We headed out toward Plymouth on a late summer day to see if we could find a place to walk along the shore. We had heard of Ellisville Harbor State Park, but learned once we arrived that the shoreline is actually about a one mile walk to reach the water. I will be fine walking this far in cooler weather, but despite being on the coast, which is always cooler than inland, the day was too warm for me to make this trek the day we visited. We wandered some more and stumbled across Shifting Lots Preserve, not far from Ellisville Harbor, held in trust by the Wildlands Trust, which also has a number of other conservation properties along the south shore.
Our challenge, on this warmer day, was that there is no parking allowed on the private lane that provides access to Shifting lots. That is, there is parking, set aside, but a gate denies anything but foot access from May 15 to September 15 each year. Once the summer crowds have headed home, the gate is open and visitors can easily access this intriguing shoreline area.
Shifting Lots is on the south side of a tidal river that cuts between this small property and Ellisville Harbor State Park. We spotted visitors to the state park on the opposite shoreline of the river, but the marsh area appears to prevent any easy passage between the two sections of shoreline.
We saw plenty of birds at Shifting Lots, poking about the shoreline recently uncovered by the outgoing tide.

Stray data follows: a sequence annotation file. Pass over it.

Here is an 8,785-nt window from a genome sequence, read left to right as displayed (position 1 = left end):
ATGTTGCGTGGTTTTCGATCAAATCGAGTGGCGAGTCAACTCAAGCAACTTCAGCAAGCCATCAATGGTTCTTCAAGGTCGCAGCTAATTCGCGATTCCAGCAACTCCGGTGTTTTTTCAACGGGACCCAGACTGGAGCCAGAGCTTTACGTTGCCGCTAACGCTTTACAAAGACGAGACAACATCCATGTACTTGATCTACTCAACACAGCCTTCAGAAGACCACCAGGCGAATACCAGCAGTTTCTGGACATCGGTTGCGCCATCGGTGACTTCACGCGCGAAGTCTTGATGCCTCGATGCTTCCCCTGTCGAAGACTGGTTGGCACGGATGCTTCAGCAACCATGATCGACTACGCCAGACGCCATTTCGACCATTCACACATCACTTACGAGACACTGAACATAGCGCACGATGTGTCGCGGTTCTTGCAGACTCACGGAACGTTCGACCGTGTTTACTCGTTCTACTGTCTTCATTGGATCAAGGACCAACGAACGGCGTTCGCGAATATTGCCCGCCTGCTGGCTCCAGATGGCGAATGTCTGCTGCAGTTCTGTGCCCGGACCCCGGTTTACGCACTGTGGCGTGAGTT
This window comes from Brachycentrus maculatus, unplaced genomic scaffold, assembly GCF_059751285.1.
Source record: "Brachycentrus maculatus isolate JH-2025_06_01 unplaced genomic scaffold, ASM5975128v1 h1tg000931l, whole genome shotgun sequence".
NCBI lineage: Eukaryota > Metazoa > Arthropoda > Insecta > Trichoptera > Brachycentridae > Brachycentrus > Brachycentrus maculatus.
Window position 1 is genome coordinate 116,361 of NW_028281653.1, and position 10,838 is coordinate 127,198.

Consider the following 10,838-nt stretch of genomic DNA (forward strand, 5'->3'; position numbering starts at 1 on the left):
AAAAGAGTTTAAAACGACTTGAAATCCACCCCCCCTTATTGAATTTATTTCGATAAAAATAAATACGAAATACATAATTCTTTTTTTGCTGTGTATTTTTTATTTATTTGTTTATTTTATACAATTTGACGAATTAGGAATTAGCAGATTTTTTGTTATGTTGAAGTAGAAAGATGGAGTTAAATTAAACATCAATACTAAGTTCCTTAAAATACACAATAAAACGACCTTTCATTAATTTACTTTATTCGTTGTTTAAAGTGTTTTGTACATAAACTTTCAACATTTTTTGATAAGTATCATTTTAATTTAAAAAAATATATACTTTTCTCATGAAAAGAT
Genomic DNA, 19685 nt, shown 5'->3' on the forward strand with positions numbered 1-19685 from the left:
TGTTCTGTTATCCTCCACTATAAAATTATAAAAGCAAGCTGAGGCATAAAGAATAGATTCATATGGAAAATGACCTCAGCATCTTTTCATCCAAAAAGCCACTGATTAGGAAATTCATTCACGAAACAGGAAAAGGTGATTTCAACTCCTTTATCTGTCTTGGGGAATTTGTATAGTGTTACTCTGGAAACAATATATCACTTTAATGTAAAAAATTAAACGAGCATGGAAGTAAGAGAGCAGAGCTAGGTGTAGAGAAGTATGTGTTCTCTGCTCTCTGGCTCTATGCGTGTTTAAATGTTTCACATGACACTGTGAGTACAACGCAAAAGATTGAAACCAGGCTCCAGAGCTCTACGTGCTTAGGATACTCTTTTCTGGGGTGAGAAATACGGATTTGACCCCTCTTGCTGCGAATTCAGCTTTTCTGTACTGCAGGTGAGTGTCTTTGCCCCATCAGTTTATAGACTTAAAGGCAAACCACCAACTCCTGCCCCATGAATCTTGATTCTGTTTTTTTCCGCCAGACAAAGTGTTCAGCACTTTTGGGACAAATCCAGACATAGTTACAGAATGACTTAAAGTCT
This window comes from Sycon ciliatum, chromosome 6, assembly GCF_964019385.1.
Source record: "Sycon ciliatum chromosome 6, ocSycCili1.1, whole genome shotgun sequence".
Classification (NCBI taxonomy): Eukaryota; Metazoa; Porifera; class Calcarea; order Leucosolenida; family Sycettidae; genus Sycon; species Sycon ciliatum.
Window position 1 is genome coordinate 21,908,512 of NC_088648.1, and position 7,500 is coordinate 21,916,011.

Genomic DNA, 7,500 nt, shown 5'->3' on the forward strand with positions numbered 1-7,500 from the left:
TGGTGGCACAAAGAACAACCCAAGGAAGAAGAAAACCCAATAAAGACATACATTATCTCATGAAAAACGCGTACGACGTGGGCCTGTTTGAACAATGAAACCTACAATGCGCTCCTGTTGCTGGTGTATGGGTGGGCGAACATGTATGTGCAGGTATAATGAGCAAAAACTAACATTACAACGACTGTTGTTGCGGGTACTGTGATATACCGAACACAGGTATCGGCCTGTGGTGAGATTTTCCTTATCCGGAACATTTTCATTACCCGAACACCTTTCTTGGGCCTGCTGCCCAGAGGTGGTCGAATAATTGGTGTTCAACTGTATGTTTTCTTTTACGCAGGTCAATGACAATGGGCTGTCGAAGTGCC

Just south of here are sand cliffs that offer some lovely scenic views. In the distance is a power plant, which we later figured must be the one on the south side of the Cape Cod Canal.
Shifting Lots and Ellisville Harbor are both quite close to Scussett Beach, which is where we ended up after our very short visit to Shifting Lots. Scussett Beach has a parking charge from Memorial Day through November.
We found Scussett Beach to be a great spot to have a picnic lunch, read a book, and watch boats line up to head through the Cape Cod Canal. For a late summer visit, we managed fine, and look forward to returning in cooler weather when parking is less challenging, crowds will have disappeared, and most likely we will have shoreline that is nearly deserted. Happy trails!
Marjorie Turner Hollman is a writer who loves the outdoors, and is the author of Easy Walks in Massachusetts, 2nd edition, More Easy Walks in Massachusetts, 2nd edition, and editor of Easy Walks and Paddles in the Ten Mile River Watershed, and Finding Easy Walks Wherever You Are. Her memoir, the backstory of Easy Walks, is My liturgy of Easy Walks: Finding the Sacred in everyday (and some very strange) Places.
She has been a freelance writer for numerous local, regional, and national publications for the past 20+ years, has helped numerous families to save their stories, and has recorded multiple veterans oral histories, now housed at the Library of Congress.